MP Urges Review of Iran-France Trade Ties
TEHRAN (Tasnim) – An Iranian parliamentarian called on the government to review its economic relations with Paris in case it continued to make trouble in the course of nuclear talks between Tehran and six world powers.
“The administration should somehow caution France that it (Iran) will review its trade and economic relations with that country (France) if such trend continues,” Majid Mansouri, member of the Iranian parliament’s industries and mines commission, told Tasnim on Sunday.
This comes after French Foreign Minister Laurent Fabius told France Inter radio on Saturday that there were major stumbling blocks in an initial proposed text on a nuclear deal with Iran, despite optimism from other countries negotiating with Iran.
Iran and the G5+1 (the five permanent members of the UN Security Council plus Germany) wrapped up three days of intensive talks over Tehran’s nuclear program in the Swiss city of Geneva early on Sunday.
The tight negotiations, which started on Thursday, dragged into Sunday amid division among the G5+1 members.
Failing to agree on a deal, the sides have agreed to resume talks on November 20, again in Geneva.
The French minister poured cold water on hopes that a deal on Iran's nuclear program would be hammered out at Geneva talks. Speaking on French radio, Fabius said there was "no certainty" of any agreement as there were "some points with which we are not satisfied".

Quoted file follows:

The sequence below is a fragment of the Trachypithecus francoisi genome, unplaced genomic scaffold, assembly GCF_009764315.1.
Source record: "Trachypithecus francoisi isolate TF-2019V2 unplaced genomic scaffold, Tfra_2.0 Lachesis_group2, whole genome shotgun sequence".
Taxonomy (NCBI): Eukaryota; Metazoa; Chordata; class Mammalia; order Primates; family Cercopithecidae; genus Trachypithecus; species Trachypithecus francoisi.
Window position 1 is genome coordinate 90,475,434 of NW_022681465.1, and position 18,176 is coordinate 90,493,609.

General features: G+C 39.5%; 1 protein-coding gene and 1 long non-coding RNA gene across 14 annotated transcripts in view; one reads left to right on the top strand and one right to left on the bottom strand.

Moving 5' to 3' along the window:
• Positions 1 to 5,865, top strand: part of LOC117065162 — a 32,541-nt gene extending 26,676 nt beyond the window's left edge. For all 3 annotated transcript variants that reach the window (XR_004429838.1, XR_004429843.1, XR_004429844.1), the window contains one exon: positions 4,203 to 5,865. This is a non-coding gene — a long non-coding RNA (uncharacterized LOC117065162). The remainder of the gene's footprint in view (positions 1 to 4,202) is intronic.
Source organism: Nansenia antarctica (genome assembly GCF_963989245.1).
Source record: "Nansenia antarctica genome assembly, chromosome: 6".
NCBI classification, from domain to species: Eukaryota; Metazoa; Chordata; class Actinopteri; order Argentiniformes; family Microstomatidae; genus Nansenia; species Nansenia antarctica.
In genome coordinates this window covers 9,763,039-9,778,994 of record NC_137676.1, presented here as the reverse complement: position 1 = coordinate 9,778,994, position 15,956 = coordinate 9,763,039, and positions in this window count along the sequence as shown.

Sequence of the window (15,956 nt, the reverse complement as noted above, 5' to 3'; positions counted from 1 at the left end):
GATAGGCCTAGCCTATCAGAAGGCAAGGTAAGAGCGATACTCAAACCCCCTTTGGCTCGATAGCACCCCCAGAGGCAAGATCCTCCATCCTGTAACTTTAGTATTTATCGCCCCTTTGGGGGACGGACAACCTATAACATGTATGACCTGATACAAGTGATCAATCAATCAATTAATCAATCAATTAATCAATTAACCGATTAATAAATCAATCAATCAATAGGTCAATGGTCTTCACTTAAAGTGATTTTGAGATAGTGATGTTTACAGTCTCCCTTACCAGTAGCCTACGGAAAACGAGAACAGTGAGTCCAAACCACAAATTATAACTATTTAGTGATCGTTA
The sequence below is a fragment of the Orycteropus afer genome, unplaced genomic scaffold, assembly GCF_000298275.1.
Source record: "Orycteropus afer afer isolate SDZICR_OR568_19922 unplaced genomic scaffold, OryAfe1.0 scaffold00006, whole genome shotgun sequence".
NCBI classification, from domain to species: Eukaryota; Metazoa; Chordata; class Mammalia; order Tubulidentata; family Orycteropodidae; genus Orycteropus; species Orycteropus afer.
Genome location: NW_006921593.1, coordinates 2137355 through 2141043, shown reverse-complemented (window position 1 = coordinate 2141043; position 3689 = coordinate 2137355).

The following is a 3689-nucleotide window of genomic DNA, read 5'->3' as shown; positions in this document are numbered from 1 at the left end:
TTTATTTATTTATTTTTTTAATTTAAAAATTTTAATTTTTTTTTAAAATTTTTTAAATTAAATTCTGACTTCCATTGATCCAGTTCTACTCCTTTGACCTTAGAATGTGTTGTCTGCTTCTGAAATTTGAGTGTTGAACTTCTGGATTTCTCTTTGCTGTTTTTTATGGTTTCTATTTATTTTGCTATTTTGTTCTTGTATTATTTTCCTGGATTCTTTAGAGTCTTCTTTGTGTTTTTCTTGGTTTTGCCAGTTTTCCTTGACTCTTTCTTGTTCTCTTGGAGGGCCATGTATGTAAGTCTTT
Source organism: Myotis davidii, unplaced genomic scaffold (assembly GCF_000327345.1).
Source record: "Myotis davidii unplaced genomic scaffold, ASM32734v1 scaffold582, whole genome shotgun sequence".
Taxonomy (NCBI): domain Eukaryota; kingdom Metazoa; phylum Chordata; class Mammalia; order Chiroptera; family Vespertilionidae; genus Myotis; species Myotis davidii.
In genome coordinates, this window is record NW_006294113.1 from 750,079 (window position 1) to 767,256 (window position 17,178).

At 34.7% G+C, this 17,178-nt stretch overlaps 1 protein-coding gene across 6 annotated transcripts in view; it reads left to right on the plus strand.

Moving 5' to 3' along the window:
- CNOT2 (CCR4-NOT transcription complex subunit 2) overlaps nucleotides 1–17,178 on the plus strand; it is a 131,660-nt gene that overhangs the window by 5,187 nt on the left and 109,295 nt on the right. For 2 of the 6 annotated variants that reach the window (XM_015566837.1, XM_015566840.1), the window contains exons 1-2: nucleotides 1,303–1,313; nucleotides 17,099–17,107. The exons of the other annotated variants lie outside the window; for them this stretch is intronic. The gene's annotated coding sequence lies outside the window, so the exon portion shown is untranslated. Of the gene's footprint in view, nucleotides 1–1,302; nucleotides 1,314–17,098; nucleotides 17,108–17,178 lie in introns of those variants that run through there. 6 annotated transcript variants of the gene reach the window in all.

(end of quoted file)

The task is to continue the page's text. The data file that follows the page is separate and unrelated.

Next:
"There is an initial draft that we don't accept... at the moment I have no certainty that we can reach a conclusion," the French minister said on Saturday morning.
And before a joint press conference between top negotiators representing Iran and the G5+1 early on Sunday, Fabius said the three days of negotiations had ended without a deal.
"The meetings in Geneva have made it possible to move forward... But we have not yet managed to conclude, because there are still some questions remaining to be dealt with," he said.
Declining to criticize his French counterpart, Iran's foreign minister said: “Obviously the six countries may have differences of views, but we are working together, and hopefully we will be able to reach an agreement when we meet again.”
Comments by the French minister were in contrast to those by his American and British counterparts.
"We have not only narrowed differences and clarified those that remain but we made significant progress in working through the approaches to this question of how one reins in a programme and guarantees its peaceful nature," said Kerry after the talks.
"There is no question in my mind that we are closer now than we were before."
British Foreign Secretary William Hague was also optimistic about the talks, although they failed to result in an agreement. He said that he believed progress had been made in Geneva and it was vital to keep up the momentum.